Filipino farmer goes on a hunger strike in Rome to protest nickel miningg project

Environmental activist Jonjon Sarmiento stages a hunger strike in Rome protesting the Norwegian nickel mine on Mindoro island. Sarmiento is in the Italian city attending a meeting to coinside with FAO's World Summit on Food Security.

By Asian Farmers’ Association (AFA)

ROME–On the opening of FAO’s World Summit on Food Security, Jonjon Sarmiento, a young farmer for Mindoro Island in the Philippines, and a participant to the CSO Forum Parellel to the World Summit on Food Security, will go on a hunger strike to protest the mining project to be operated by Intex Resources, a giant mining company in Norway.

The Mindoro Nickel Project is located at Victoria, Oriental Mindoro, an island in the Southern Part of the Philippines. It will cover 9,720 hectares of critical watershed areas . The project will affect the rice farmers in the nearby towns , since the watershed area is the farmers’ main source for irrigation.

From November 17 onwards, volunteer campaigners in Mindoro will hold a hunger strike and fasting at the Philippines; Department of Environment Office in Quezon City, Philippines. “

I am from this town. I am a farmer. I am a youth leader. I am here in Rome. So , I will join my townmates in their hunger strike while I am here in Rome”, Mr. Sarmiento said.

Mr. Sarmiento farms a .044 hactare land, using integrated, diversified , organic farming. In his farm, he has some plots for organic rice, vegetables and fruits. He also raises some goats and pigs. He is the Youth Organizer of the Pambansang Kilusan ng mga Samahang Magsasaka ( PAKISAMA) or National Confederation of Peasant Movement. PAKISAMA is a member organization of Asian Farmers’ Association or AFA, one of the International Steering Committee members of the CSO Forum .

The Mindoro Nickel Project has been opposed by the people and the local authorities for the past 15 years. But last October 14, the Department of Environment and Natural Resources (DENR) issued an Environmental Compliance Certificate (ECC). The ECC allows for the extraction of nickel ore covering 11, 216 hectares of mining tenement, a big part of which is identified as critical watershed catchment of Mag-asawang Tubig and Bucayao River systems, as affirmed by the recently concluded Norwegian Agency Development Corporation (NORAD) study. House Resolution No. 25 states that the mining site encroaches on the largest source of irrigation water for the 40,000 hectares of rice lands in Calapan City, and the towns of Naujan, Baco and Victoria, Oriental Mindoro.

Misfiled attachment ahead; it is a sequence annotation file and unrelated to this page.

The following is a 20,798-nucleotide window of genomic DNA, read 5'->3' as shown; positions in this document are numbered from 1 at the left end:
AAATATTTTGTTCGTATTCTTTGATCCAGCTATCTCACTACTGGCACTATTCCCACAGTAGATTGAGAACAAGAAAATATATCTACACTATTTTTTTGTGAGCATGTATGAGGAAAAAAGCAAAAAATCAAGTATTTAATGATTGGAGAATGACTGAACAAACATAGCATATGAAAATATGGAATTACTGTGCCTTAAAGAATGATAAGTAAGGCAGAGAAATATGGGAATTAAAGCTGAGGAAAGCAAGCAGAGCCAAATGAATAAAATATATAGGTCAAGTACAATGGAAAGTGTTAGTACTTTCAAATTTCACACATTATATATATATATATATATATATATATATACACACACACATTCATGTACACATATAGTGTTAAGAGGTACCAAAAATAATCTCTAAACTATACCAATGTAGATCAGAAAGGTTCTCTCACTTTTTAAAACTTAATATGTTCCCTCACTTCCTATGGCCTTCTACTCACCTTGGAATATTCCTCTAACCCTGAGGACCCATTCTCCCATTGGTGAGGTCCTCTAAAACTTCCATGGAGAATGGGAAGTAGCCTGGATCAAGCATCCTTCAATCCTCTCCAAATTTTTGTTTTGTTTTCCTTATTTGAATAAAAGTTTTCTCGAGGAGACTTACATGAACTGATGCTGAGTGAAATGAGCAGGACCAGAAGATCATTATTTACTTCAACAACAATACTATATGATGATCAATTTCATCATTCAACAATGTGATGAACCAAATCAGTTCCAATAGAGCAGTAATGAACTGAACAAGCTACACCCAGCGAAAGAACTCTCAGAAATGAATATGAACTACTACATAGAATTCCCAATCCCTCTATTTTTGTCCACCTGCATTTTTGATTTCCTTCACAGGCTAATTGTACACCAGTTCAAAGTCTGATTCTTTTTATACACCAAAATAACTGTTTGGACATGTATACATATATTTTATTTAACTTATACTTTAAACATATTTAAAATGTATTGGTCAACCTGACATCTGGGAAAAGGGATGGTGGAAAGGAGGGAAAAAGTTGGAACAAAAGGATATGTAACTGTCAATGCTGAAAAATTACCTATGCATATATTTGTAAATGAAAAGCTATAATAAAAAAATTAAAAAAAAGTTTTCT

“Today, governments all over the world will be in Rome to discuss for the World Food Summit. We urge to FAO, and to the governments to stop all activities ,that threatens the food security of the local people of a developing country and to respect the rights of indigenous peoples. We ask the Norwegian government to investigate the operations of Intex Resources,” said Sarmiento.

The province of Oriental Mindoro, which is ranked third as the province that produces the most food in the country, and known as the food basket of the southern Luzon region is threatened by Intex Resources’ attempt to open up a nickel mine despite local opposition. The proposed mine site is located within a critical watershed area that provides the irrigation for 70% of the provinces vital rice fields and fruit plantations.

“Thus, the INTEX ECC should be revoked by the government!” concluded Sarmiento.

In Occidental Mindoro, the Municipality of Sablayan is one of the major rice- and corn-producing areas in the province and any major mining operations would greatly affect the agriculture production and endanger social economic conditions in the area. Sablayan’s 22 barangays and its Sangguniang Bayan are opposed to mining operations expressed through their respective resolutions and through a municipal mining moratorium ordinance.

Source: Asian Farmers Association

Contact persons:

Mr. Jonjon Sarmiento
Mr. George Fernandez, george fernandez
Ms. Esther Penunia,
Fr. Edu Gariguez,, +63919 800 5595


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